A view from Maisie McCabe

Talking yourself out of a job

Sometimes people do their jobs so well that the end result is they don't have one any more.

That sort of predicament can arise inadvertently for marketers when the brand they have piloted soars so high that it attracts the attentions of an acquirer as well as customers. Obviously, there are some cases where that was the grand plan, when the ultimate aim was a sale rather than building a business for the long term; but, often, it’s a side effect of being brilliant.

So spare a thought for EE brand director Spencer McHugh, who confirmed he will be following his former boss Pippa Dunn out of BT after the telecoms and TV giant’s purchase of EE back in January. In February, BT surprised investors and marketing commentators alike when it announced it would retain the EE brand. At the same time, it promoted EE director Noel Hamill, who was previously responsible for sales and commercial, to managing director of marketing. The changes appear to have prompted the ambitious McHugh to reconsider his position.

As I wrote when the BT and EE deal was first announced last year, Dunn, McHugh and their agencies pulled off the impossible by creating something that was genuinely worth more than the two brands that preceded it. Instead of adding the targeted million customers by the end of 2013, they managed two million. Saatchi & Saatchi’s Kevin Bacon ads, combined with partnerships with everyone from Glastonbury to Wembley, firmly established EE in British culture.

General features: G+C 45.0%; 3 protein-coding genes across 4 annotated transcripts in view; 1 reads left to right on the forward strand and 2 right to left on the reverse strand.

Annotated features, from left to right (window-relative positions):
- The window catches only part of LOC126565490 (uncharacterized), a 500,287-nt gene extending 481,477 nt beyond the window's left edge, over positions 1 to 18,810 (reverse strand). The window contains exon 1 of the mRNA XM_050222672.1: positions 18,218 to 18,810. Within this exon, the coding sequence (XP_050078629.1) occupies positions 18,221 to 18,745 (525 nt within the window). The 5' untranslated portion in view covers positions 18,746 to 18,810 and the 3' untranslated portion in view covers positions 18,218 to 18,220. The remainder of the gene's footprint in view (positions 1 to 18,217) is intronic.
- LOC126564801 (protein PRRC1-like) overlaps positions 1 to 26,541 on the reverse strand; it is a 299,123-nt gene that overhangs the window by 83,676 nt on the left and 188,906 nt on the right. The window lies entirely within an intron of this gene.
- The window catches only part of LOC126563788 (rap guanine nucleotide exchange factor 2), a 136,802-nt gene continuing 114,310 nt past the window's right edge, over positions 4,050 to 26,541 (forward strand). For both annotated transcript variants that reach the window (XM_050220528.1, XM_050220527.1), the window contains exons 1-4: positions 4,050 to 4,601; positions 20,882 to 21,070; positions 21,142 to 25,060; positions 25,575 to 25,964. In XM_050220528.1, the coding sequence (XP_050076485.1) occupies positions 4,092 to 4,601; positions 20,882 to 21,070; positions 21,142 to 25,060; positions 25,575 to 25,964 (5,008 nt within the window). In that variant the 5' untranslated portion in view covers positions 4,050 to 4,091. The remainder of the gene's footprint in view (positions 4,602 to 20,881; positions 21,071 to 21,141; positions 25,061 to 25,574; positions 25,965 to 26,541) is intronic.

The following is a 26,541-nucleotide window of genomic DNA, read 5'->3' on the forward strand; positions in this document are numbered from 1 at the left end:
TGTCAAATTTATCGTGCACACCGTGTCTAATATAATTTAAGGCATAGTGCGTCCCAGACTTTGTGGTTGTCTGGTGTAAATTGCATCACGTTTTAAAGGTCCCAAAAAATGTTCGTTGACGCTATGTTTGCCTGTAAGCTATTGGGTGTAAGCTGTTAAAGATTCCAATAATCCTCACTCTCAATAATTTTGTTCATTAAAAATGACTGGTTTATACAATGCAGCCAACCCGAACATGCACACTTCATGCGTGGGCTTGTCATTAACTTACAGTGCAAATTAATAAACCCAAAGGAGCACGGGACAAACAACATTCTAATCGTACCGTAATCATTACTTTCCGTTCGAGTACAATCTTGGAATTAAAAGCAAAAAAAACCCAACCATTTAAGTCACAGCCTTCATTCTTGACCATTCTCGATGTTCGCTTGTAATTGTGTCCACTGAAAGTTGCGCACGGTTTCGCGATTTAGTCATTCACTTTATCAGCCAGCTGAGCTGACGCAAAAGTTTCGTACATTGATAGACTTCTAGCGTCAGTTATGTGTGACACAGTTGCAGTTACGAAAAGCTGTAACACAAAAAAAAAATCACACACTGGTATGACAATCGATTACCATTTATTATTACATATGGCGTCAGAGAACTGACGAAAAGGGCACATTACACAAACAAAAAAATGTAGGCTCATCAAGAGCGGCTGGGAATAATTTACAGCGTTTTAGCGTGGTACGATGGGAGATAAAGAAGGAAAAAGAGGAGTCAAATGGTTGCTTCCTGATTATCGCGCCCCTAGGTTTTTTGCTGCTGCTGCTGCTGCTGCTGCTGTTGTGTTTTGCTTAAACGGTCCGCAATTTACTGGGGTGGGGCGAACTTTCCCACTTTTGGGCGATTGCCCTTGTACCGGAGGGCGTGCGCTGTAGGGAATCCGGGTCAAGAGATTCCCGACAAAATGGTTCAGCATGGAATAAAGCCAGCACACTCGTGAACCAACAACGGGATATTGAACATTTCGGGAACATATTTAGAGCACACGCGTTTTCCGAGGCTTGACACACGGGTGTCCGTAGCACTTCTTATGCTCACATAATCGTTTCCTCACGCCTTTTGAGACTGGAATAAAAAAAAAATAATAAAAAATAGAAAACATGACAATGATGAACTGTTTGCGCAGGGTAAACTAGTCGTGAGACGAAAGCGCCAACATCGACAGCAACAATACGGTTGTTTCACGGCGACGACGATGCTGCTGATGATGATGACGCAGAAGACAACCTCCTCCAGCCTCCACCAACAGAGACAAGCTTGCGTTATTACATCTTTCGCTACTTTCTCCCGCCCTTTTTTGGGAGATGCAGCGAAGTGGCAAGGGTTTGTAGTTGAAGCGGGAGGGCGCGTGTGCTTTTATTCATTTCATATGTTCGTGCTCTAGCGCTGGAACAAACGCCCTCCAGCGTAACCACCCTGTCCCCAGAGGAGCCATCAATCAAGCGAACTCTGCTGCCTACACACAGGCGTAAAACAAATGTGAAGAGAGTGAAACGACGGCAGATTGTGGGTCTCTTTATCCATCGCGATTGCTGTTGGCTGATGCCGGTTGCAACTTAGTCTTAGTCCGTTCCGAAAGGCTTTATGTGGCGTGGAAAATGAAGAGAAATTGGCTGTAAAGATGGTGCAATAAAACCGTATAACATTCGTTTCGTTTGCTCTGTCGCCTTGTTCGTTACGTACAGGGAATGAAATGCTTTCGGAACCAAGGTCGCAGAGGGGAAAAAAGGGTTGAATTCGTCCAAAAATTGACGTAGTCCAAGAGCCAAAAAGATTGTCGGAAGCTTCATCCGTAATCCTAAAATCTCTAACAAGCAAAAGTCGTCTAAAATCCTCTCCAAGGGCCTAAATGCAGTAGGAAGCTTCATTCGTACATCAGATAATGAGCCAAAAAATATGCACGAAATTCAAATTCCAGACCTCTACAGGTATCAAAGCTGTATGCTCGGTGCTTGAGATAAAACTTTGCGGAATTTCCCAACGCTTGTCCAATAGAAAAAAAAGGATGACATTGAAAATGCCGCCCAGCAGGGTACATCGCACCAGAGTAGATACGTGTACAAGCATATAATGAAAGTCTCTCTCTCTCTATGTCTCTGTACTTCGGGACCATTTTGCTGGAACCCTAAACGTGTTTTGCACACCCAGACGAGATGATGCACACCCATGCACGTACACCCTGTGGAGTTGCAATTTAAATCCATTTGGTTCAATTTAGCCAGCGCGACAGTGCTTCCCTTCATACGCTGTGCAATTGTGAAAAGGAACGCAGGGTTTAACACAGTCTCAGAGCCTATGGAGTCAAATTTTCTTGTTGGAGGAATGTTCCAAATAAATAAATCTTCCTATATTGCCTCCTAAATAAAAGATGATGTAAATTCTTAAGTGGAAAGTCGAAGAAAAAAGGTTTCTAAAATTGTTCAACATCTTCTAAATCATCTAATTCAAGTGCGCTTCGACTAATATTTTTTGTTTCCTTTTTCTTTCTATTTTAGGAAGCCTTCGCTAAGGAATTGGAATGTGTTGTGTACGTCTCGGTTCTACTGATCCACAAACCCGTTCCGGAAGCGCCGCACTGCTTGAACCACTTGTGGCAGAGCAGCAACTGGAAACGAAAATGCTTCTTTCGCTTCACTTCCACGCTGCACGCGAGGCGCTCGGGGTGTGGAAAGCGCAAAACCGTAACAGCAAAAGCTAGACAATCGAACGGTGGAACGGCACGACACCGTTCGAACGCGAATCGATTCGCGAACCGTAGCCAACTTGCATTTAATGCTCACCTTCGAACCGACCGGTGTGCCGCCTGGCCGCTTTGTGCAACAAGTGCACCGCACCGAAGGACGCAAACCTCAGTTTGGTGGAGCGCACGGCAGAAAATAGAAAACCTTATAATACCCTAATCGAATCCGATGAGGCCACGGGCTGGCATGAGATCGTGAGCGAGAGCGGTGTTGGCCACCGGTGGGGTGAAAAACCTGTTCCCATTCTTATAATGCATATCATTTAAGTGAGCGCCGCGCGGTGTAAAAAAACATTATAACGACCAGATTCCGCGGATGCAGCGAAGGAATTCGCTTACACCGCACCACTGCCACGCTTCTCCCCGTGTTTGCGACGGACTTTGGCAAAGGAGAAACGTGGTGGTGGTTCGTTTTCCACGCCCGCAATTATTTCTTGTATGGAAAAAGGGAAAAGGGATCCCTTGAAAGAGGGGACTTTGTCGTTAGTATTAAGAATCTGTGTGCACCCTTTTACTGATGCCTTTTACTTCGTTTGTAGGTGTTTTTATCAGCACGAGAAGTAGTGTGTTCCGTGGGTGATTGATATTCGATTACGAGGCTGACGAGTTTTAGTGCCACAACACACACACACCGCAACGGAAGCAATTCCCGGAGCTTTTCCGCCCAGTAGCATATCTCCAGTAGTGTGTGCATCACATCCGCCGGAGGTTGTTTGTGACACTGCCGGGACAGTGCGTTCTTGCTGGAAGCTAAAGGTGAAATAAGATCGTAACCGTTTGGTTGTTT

McHugh doesn’t do anything as vulgar as credit his departure to the new structure, of course, but says now "feels like the right time for me to pass on the reins as I look for a new challenge". Moreover, with successes such as Orange Wednesdays and the T-Mobile "Royal wedding" behind him even before the rebrand of EE, McHugh won’t be worried about finding a new role. And he’s not off until the end of July so gets a last hurrah at Worthy Farm – although against the backdrop of those overheating power bars, he might not be free to completely relax.

Given BT’s stated commitment to EE, it appears that Saatchi & Saatchi won’t need to put together its telecoms case-study deck any time soon. After all, Abbott Mead Vickers BBDO’s work for BT has a very different look and feel. MEC, which added the T-Mobile account to its Orange business when the two brands came together in 2011, might be more worried given large companies’ propensity towards consolidating their media accounts. MEC is unlikely to repitch due to its global relationship with Vodafone but could staff an EE team working inside its sister shop and BT partner Maxus.

But wherever EE finishes, everyone concerned can be proud of looking after it well during its journey.